[Python-ideas] Responsive signal handling

Devin Jeanpierre jeanpierreda at gmail.com
Mon Jun 22 04:16:32 CEST 2015

On the topic of obscure concurrency trivia, signal handling in Python
is not very friendly, and I'm wondering if anyone is interested in
reviewing changes to fix it.

The world today: handlers only run in the main thread, but if the main
thread is running a bytecode (e.g. a call to a C function), it will
wait for that first. For example, signal handlers don't get run if you
are in the middle of a lock acquisition, thread join, or (sometimes) a
select call, until after the call returns (which may take a very long

This makes it difficult to be responsive to signals without
acrobatics, or without using a library that does those acrobatics for
you (such as Twisted.) Being responsive to SIGTERM and SIGINT is, IMO,
important for running programs in the cloud, since otherwise they may
be forcefully killed by the job manager, causing user-facing errors.
(It's also annoying as a command line user when you can't kill a
process with anything less than SIGKILL.)

I would stress that, by and large, the signal module is a trap that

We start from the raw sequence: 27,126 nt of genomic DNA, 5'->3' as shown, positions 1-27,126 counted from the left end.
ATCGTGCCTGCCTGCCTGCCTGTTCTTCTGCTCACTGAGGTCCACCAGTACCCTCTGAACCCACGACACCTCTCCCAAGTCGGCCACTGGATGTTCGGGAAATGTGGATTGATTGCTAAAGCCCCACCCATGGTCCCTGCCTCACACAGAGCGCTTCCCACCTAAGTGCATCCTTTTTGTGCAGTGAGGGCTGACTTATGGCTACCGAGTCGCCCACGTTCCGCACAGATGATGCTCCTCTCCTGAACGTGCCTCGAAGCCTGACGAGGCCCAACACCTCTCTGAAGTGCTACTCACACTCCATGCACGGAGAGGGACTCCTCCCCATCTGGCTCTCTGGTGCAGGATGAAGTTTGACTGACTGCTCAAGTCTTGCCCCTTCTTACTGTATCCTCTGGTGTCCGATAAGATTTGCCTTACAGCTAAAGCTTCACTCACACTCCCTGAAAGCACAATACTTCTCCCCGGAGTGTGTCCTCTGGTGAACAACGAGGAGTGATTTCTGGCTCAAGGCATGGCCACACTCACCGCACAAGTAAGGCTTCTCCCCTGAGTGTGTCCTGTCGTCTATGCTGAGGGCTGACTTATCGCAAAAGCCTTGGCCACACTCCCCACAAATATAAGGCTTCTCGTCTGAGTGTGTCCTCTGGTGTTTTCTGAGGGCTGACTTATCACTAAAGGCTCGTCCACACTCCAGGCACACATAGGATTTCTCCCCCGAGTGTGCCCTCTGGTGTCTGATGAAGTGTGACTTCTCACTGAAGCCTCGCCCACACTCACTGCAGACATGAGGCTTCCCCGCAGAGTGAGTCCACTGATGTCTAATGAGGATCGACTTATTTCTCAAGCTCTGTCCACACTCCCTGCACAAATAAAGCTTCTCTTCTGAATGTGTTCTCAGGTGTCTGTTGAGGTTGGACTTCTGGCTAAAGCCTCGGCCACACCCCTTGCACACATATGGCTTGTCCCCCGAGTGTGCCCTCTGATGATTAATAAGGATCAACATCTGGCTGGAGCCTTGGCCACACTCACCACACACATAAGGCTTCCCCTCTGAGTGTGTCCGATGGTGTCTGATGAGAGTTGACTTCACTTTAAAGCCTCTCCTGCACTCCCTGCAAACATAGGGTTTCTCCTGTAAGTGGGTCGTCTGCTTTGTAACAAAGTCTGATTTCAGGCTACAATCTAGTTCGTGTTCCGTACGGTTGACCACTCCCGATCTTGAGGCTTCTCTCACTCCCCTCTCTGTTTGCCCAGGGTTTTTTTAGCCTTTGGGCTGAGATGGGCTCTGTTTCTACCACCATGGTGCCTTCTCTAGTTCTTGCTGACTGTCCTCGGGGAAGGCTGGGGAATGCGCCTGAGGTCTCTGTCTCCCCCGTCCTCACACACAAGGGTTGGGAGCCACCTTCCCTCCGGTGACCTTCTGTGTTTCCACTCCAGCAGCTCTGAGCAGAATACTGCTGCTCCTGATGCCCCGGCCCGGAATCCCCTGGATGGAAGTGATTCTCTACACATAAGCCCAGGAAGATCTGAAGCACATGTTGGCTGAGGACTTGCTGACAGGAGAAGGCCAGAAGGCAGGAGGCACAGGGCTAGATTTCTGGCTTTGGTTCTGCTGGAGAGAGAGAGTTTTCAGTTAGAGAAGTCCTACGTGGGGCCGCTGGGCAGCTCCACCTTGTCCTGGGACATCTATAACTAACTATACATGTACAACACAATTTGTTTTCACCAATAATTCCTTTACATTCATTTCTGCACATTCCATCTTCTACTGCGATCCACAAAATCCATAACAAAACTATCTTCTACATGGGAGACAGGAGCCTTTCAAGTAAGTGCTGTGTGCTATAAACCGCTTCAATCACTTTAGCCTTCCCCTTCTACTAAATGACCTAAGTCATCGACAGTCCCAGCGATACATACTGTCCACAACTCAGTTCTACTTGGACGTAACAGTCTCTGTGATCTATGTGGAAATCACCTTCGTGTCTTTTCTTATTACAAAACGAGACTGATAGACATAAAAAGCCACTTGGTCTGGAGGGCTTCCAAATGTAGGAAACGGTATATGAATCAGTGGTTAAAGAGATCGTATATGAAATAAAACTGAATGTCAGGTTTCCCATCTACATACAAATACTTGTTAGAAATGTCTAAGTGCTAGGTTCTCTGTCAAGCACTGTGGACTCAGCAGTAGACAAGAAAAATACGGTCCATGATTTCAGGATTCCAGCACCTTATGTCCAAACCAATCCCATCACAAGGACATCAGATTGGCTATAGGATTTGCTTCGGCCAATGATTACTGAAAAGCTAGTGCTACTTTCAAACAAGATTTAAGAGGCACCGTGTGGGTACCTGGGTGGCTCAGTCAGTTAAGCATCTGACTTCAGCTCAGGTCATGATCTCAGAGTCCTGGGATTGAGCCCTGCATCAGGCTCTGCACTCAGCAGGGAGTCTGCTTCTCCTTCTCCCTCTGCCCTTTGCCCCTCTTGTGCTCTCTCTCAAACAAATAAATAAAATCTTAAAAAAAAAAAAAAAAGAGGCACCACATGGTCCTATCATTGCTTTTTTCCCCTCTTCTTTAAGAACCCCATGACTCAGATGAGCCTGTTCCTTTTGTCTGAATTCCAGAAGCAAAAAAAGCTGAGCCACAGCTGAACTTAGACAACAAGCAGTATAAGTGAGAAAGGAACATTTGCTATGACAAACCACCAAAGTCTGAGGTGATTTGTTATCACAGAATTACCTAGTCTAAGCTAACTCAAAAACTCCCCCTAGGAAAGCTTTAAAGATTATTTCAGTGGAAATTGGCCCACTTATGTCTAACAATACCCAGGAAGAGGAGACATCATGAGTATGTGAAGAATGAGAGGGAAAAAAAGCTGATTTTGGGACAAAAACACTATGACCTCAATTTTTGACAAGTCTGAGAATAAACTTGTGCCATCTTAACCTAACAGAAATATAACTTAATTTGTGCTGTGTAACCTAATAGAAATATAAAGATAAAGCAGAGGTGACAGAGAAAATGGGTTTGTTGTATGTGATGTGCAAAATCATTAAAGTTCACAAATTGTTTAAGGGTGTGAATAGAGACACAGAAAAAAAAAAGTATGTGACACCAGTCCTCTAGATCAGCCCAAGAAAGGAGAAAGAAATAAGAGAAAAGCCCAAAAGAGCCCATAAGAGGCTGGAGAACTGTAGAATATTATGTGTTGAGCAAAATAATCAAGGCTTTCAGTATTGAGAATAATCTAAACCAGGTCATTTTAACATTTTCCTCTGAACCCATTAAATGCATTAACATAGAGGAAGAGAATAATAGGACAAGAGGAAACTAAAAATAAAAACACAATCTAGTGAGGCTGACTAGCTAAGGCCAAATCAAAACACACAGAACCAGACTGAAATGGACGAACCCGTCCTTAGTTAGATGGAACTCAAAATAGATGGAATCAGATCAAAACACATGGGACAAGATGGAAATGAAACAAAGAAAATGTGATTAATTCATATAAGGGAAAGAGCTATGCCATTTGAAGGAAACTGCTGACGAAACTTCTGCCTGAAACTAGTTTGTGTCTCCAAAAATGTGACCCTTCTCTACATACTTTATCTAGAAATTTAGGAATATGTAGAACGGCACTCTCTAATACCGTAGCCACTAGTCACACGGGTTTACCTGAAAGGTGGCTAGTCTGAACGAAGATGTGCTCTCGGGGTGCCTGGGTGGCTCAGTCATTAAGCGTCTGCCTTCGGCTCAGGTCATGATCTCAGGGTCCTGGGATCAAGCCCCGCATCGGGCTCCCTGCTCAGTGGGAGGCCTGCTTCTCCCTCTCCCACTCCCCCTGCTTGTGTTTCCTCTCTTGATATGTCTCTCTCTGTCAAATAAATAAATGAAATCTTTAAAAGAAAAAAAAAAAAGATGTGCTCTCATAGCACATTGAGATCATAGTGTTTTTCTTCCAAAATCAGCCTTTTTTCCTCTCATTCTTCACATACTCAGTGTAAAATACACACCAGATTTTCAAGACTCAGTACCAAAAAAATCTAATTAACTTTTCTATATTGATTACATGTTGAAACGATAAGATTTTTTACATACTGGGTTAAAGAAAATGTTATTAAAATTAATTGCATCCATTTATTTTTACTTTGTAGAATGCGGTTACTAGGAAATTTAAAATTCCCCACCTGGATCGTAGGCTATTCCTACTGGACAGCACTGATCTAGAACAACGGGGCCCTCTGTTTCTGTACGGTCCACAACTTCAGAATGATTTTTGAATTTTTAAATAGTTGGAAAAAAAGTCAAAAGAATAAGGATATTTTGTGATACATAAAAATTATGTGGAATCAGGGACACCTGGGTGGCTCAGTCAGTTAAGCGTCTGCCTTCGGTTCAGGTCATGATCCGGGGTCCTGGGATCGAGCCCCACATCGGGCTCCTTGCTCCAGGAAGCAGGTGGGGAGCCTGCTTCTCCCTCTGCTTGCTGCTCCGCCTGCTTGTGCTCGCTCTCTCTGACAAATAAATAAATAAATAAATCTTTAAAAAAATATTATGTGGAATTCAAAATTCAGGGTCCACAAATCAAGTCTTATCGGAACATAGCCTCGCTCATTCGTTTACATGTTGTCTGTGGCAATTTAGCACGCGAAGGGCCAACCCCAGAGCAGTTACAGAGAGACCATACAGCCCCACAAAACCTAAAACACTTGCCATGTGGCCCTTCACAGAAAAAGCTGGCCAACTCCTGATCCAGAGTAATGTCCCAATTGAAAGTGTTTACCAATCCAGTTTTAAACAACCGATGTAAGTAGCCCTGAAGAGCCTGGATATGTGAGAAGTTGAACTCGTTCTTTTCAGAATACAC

most people get wrong, and I don't think the stdlib solution should be
the way it is. (e.g. it looks to me like gunicorn gets it wrong, and
certainly asyncio did in early versions.)

One could implement one or both of the following:

- Keep only running signal handlers in the main thread, but allow them
to run even in the middle of a call to a C function for as many C
functions as we can.

This is not possible in general, but it can be made to work for all
blocking operations in the stdlib. Operations that run in C but just
take a long time, or that are part of third-party code, will continue
to inhibit responsiveness.

- Run signal handlers in a dedicated separate thread.

IMO this is generally better than running signal handlers in the main
thread, because it eliminates the separate concept of "async-safe" and
just requires "thread-safe". So you can use regular threading
synchronization primitives for safety, instead of relying on luck /
memorized lists of atomic/re-entrant operations.

Something still needs to run in the main thread though, for e.g.
KeyboardInterrupt, so this is not super straightforward. Also, it
could break any code that really relies on signal handlers running in
the main thread.

Either approach can be turned into a library, albeit potentially
hackily in the first case.

-- Devin

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